And a “fresh blow” for the travel industry was delivered by Boris Johnson during a visit to Hertfordshire on Monday, reports the Financial Times, with the prime minister keen to underline he did not expect overseas travel to return to normal until next year at the earliest.
“I want to stress that this is going to be – whatever happens – a difficult year for travel,” Johnson said. “There will be hassle, there will be delays, I am afraid, because the priority has got to be to keep the country safe and stop the virus coming back in.”
View from Europe
Even if the government is keen for holidays to Europe to restart, it is far from guaranteed that British holidaymakers will be allowed to enter popular European destinations before the end of the summer.
European experts are looking to the UK “for clues about what may happen next and which measures may need to be taken”, the Financial Times (FT) says, with some fearing that “wherever the Delta variant is introduced, it will eventually become dominant”.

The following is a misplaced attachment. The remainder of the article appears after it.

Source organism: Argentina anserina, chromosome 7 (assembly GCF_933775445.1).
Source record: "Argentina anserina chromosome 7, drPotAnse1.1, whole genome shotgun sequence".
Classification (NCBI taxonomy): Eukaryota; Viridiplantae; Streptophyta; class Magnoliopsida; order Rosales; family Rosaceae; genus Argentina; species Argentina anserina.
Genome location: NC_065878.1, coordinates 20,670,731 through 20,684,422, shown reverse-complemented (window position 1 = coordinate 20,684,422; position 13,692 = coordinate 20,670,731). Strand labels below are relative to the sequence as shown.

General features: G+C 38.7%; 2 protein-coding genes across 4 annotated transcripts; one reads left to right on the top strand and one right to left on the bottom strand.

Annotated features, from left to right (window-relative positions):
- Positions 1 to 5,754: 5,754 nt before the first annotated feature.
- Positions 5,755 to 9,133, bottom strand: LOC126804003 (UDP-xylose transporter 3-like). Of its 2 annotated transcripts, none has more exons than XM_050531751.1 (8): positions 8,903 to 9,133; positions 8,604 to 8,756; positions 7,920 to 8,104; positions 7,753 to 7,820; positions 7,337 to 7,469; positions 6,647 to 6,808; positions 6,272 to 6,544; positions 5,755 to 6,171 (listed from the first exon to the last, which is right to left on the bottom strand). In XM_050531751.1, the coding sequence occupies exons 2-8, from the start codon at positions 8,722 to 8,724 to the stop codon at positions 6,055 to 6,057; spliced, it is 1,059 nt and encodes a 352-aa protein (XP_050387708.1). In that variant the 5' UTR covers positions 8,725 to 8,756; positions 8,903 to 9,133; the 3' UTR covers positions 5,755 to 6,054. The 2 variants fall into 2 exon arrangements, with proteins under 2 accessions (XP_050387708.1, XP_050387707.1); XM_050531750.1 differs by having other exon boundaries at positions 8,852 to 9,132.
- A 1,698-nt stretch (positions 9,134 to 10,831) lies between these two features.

The strain is “gaining ground” on the continent and is now dominant in Portugal, which was on the UK government’s “green list” until it was removed almost three weeks ago.
The variant accounts for 26% of sequenced Covid-19 infections in Italy, 16% in Belgium and around 7% in France, according to FT analysis.
Several European countries have travel restrictions in place to limit people from the UK entering, including Ireland, which is set to “double the quarantine period” for travellers entering from Britain from five to ten days, according to The Guardian.
France currently requires a negative test result from within 72 hours for anyone entering from the UK, as well as a seven-day quarantine for unvaccinated travellers. And Germany has declared the UK a “virus variant area of concern”, allowing only German citizens, residents or those with humanitarian reasons to enter the country.
The key to Europe opening up to travellers is likely to be through mass vaccination. However, jab rates remain relatively low compared to the UK, with the proportion of the population now fully protected hovering at around 20% to 30% across the bloc, according to Oxford University tracking.